This vs. That: Recyclable and Biodegradable

Because ‘recyclable’ and ‘biodegradable’ have both become buzzwords in our society in recent years, they often get clumped together. This can actually be quite damming as they both have very different meanings and usages for the environment.

Biodegradable refers to the ability of a product to be broken down into sugars or gases by the environment. Though the term doesn’t provide a specific timeline, many believe that something is biodegradable if it can break down in about one lifetime or less. Some biodegradable products include food, wood, certain types of plastics, paper, etc.. Certain biodegradable products can be recycled in certain circumstances (some wood can be recycles, etc.), but often times, they cannot be repurposed (food waste cannot be used again, etc.).

Recycling refers to the process of throwing out products in an organized fashion that allowed the materials to be repurposed into something else. Therefore, if something is ‘recyclable’, it just means that it has the potential to be repurposed into something else. Plastic, glass, and paper are some of the most common recyclable materials. Most recyclable materials are not biodegradable, which is why they are recycled. Because they cannot be broken down by the environment, the only way to reduce the waste caused by them is to find another purpose for them.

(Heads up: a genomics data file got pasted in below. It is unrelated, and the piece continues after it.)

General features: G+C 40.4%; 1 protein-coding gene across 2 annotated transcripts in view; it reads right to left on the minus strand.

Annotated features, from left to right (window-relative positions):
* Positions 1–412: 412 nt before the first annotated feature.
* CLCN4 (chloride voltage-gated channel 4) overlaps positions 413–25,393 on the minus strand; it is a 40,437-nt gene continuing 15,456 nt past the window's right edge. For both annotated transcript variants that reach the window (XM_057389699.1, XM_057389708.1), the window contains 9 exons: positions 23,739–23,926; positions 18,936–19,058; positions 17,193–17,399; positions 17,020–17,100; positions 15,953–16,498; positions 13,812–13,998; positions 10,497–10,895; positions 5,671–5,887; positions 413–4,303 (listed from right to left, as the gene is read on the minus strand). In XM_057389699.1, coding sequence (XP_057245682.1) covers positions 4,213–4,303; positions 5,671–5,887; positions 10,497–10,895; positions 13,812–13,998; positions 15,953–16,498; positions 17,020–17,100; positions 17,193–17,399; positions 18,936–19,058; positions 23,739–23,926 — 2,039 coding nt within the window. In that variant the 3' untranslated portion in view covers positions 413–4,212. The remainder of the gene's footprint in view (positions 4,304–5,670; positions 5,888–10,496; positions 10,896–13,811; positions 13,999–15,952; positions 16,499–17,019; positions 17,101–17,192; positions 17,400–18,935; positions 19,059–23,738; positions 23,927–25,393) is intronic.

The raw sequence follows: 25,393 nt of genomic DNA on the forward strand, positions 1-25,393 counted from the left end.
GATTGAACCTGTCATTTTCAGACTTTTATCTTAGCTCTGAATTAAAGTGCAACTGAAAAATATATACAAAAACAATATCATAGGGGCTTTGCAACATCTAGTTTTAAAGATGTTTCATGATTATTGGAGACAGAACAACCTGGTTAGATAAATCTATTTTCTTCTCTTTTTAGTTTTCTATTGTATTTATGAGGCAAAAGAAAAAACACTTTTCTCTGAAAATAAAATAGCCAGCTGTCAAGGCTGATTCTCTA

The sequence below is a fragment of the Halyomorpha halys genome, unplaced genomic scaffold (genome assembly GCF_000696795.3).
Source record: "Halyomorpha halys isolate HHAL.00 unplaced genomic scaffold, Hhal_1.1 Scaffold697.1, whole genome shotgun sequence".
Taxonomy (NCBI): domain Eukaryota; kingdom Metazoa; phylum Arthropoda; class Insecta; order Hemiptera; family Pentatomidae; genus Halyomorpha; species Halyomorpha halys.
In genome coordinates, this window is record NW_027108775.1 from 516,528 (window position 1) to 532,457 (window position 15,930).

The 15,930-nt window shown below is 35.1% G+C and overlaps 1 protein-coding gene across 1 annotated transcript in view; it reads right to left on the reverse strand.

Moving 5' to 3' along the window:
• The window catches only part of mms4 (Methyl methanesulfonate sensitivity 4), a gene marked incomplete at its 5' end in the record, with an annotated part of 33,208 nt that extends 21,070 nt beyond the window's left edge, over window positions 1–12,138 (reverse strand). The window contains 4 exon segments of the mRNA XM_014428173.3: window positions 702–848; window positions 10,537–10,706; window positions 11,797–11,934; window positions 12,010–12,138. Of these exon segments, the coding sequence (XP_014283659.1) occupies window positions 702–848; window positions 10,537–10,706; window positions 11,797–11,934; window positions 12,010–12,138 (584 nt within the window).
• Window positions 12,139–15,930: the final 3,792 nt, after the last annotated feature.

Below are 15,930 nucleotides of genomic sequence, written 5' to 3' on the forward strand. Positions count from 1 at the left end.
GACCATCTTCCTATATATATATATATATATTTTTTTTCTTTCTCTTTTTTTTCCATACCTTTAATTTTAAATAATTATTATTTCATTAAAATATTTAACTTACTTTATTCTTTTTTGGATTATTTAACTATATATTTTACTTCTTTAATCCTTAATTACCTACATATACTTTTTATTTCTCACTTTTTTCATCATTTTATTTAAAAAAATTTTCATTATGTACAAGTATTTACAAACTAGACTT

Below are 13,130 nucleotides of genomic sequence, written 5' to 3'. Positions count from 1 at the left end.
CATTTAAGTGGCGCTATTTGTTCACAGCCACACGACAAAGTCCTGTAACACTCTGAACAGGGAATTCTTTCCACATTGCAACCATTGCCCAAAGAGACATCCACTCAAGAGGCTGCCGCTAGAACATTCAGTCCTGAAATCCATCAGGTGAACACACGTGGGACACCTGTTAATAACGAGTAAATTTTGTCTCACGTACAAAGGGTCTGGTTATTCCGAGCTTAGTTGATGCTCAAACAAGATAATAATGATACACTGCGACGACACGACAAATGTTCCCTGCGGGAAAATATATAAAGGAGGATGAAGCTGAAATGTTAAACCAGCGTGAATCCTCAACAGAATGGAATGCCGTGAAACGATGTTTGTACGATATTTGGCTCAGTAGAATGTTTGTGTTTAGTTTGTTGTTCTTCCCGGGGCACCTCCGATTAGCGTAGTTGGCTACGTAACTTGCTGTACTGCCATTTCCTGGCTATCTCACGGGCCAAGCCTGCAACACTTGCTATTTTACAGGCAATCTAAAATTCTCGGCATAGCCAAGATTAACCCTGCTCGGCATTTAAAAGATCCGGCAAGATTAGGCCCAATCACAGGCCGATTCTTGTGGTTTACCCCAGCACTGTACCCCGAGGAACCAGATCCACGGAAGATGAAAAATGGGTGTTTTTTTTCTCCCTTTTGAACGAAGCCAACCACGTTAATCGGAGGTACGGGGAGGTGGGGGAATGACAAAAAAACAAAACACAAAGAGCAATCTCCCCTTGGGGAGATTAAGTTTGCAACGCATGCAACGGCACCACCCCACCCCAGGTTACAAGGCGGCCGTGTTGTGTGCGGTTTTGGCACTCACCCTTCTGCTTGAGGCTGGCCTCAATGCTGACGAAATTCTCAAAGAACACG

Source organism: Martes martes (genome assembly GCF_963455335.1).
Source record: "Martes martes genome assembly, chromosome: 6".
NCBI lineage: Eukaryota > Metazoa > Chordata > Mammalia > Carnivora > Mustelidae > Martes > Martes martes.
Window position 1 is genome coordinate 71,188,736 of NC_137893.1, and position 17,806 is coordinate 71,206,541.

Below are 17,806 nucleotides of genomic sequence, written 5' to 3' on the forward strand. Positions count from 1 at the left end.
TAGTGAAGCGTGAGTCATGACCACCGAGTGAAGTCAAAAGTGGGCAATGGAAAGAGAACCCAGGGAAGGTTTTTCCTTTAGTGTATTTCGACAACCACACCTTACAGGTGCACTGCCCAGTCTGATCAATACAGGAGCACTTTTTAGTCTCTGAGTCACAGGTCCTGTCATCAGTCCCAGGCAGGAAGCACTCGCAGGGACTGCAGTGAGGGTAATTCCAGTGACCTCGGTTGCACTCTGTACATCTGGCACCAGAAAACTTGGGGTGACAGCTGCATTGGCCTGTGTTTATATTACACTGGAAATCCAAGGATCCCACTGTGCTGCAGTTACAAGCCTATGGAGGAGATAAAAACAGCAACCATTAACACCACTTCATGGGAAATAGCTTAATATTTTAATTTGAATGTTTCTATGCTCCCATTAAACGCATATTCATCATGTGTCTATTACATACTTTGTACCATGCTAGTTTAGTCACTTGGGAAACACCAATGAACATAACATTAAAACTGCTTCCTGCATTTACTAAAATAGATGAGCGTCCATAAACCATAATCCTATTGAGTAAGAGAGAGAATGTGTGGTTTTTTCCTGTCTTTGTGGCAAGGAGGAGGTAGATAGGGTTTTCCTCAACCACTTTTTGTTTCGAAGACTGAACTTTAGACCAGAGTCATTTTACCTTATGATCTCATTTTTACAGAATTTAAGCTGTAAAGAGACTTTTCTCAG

Now that you know what the differences are, you can take on your recycling and biodegrading to the next level!